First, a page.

Sellers of mutual fund (MF) products have more reason to worry. After Association of Mutual Funds in India (Amfi)'s proposal to cap upfront commissions, the Union Budget has proposed to bring mutual fund distributors and financial advisors under the service tax net.
In the 2013-14 Budget, commissions paid to mutual fund distributors were exempted from service tax. But Finance Minister Arun Jaitley has now brought MF agents under its ambit. This essentially means that if a distributor gets Rs 100 as commission, the new proposal reduces the effective in hand income to Rs 86.
The move comes within a week of sector lobby Amfi's proposal to fund houses to cap upfront commissions to 100 basis points (bps).
Hemant Rustagi, CEO of Wiseinvest Advisors, said, "Withdrawal of service tax exemption will prove negative for the mutual fund distributors. They work at a minuscule margin and if they straightaway get 14% less how would they expand their business?"
Agrees Aashish P Somaiyaa, CEO of Motilal Oswal AMC. "The budget has created some headwinds for mutual funds’distribution by removing the service tax exemption for commissions paid out to distributors. Since the total expense to be charged on a scheme is capped by regulation, this charge will potentially result in reduced earnings for distributors and AMCs’ share of retention," he said.Read our full coverage on Union Budget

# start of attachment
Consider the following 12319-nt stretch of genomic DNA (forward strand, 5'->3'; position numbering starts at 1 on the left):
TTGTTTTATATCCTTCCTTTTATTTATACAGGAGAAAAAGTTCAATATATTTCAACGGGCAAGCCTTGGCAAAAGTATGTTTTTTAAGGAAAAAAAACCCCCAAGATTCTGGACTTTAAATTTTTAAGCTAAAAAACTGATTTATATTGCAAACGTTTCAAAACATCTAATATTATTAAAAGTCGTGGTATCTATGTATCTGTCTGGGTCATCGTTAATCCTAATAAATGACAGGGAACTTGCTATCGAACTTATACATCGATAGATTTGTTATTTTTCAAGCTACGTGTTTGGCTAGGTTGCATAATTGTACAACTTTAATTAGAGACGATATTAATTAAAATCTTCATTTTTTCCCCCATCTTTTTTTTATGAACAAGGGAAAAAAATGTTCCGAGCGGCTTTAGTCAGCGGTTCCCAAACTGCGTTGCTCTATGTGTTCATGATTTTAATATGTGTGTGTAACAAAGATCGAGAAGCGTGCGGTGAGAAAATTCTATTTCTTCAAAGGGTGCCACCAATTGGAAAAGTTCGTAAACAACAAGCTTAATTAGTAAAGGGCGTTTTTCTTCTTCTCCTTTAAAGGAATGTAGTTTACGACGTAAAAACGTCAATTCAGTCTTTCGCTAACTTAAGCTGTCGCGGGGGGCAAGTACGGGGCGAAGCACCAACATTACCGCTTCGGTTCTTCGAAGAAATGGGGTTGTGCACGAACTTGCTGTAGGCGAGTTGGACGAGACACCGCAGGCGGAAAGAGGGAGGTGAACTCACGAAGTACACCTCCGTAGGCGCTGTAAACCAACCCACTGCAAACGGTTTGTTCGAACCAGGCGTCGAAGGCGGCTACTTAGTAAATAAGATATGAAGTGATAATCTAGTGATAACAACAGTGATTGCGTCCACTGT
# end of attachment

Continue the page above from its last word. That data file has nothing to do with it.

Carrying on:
|MF distributors' commission|
|Year Commission payout (Rs cr)|
|* Industry sources' estimates|
|Source : Association of Mutual Funds in India|
Interestingly, the government has made a 'U' turn on exemption at a time when industry, after a lull of more than five years, had started doing better in mobilising assets across the country, with accounts from smaller cities surpassing those opened in the top 15 cities.
In the meantime, Amfi also could rope in nearly 1 lakh mutual fund distributors - a much needed force of foot soldiers for penetration of mutual fund products.
Post the Lehman Crisis, the number of distributors registered with Amfi had substantially reduced to less than 40,000. Currently out of the 1 lakh distributors, hardly 15,000 are active. Industry executives define active distributors as those who bring in at least 15-30 new applications every year.
With disproportionately less number of active distributors for a country of 1.25 billion people, any setback in terms of cut in commission can affect the industry.
However, some of the sector's top CEOs are not perturbed with the move. According to them, looking at the growth prospects over the next five years, distributors need to put in more effort in increasing their business. This will not only help them get more commission but also offset any impact arising out of the proposed exemption withdrawal, they added.